Finally, monthly reviews will occur for those long-standing adjudications (We note, the President’s advisor and son-in-law, Jared Kushner would fall into this category.).

Kelly closes his memo with the direction that working group will be formed and comprise – White House Chief of Staff, Counsel, National Security Advisor and Chief of Staff of Operations, along with the Director National Intelligence, Director FBI, Attorney General of the United States, Director CIA and Department of Defense and their counsels to “study the clearance process generally and to take action to streamline, harmonize and modernize standards across the Executive Branch.”

security clearance reforms on the horizon?

This may improve the security clearance processes of the White House and FBI, but omitting the Office of Personnel Management from the discussion fails to address the much greater issue with the security clearance process. Kelly hinted to the need for standardization in his memo. As the executive agent of the security clearance process, there is a real chance for the executive branch to bring about process improvements for everyone – including the backlog of 700,000 clearances overseen by OPM.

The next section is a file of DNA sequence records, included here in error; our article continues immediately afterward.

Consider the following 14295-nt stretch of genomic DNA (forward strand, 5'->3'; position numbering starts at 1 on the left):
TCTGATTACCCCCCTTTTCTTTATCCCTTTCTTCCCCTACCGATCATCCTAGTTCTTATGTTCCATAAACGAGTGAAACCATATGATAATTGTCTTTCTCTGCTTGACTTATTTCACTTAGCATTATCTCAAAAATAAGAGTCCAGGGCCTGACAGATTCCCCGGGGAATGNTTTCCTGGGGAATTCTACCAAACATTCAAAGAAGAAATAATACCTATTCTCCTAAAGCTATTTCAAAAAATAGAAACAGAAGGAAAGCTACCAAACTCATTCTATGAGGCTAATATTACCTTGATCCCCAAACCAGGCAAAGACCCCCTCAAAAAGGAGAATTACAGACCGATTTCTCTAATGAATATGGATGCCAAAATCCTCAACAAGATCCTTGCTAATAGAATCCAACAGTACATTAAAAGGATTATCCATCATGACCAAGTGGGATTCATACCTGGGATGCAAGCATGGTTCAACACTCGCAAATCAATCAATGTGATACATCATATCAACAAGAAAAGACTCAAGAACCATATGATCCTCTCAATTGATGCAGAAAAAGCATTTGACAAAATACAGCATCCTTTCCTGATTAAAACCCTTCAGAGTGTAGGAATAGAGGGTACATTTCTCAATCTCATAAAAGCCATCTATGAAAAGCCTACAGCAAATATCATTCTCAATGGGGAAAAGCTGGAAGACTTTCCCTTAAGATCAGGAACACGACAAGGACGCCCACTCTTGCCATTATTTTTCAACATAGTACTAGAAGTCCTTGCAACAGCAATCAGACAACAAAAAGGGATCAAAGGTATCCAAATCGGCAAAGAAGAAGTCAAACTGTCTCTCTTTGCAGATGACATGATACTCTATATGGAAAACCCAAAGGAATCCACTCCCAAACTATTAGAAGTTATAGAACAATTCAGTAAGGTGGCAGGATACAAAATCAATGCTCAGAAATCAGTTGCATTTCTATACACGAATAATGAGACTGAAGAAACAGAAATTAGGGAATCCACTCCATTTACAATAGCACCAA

Related News

Christopher Burgess (@burgessct) is an author and speaker on the topic of security strategy. Christopher, served 30+ years within the Central Intelligence Agency. He lived and worked in South Asia, Southeast Asia, the Middle East, Central Europe, and Latin America. Upon his retirement, the CIA awarded him the Career Distinguished Intelligence Medal, the highest level of career recognition. Christopher co-authored the book, “Secrets Stolen, Fortunes Lost, Preventing Intellectual Property Theft and Economic Espionage in the 21st Century” (Syngress, March 2008). He is the founder of